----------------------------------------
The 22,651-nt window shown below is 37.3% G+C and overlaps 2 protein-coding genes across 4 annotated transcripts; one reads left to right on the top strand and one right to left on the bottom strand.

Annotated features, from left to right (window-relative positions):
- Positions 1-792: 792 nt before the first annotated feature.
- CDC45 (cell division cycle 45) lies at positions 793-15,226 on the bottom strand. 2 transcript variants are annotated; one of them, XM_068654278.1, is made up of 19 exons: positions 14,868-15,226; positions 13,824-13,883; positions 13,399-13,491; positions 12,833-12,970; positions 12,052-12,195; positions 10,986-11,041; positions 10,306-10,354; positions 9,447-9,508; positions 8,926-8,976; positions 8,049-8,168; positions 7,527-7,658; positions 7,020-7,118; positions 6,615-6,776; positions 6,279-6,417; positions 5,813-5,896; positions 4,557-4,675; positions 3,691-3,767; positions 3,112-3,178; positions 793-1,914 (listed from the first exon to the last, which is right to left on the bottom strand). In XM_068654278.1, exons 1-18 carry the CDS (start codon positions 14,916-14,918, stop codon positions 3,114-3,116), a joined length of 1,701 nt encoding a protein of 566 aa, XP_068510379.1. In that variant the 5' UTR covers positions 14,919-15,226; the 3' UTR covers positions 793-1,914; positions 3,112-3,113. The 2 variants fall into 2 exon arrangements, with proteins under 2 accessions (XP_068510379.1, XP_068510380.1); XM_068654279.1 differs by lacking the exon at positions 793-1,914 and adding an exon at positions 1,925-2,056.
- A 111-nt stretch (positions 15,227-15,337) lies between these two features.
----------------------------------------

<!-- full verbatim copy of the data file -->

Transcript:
The 22,651-nt window shown below is 37.3% G+C and overlaps 2 protein-coding genes across 4 annotated transcripts; one reads left to right on the top strand and one right to left on the bottom strand.

Annotated features, from left to right (window-relative positions):
- Positions 1-792: 792 nt before the first annotated feature.
- CDC45 (cell division cycle 45) lies at positions 793-15,226 on the bottom strand. 2 transcript variants are annotated; one of them, XM_068654278.1, is made up of 19 exons: positions 14,868-15,226; positions 13,824-13,883; positions 13,399-13,491; positions 12,833-12,970; positions 12,052-12,195; positions 10,986-11,041; positions 10,306-10,354; positions 9,447-9,508; positions 8,926-8,976; positions 8,049-8,168; positions 7,527-7,658; positions 7,020-7,118; positions 6,615-6,776; positions 6,279-6,417; positions 5,813-5,896; positions 4,557-4,675; positions 3,691-3,767; positions 3,112-3,178; positions 793-1,914 (listed from the first exon to the last, which is right to left on the bottom strand). In XM_068654278.1, exons 1-18 carry the CDS (start codon positions 14,916-14,918, stop codon positions 3,114-3,116), a joined length of 1,701 nt encoding a protein of 566 aa, XP_068510379.1. In that variant the 5' UTR covers positions 14,919-15,226; the 3' UTR covers positions 793-1,914; positions 3,112-3,113. The 2 variants fall into 2 exon arrangements, with proteins under 2 accessions (XP_068510379.1, XP_068510380.1); XM_068654279.1 differs by lacking the exon at positions 793-1,914 and adding an exon at positions 1,925-2,056.
- A 111-nt stretch (positions 15,227-15,337) lies between these two features.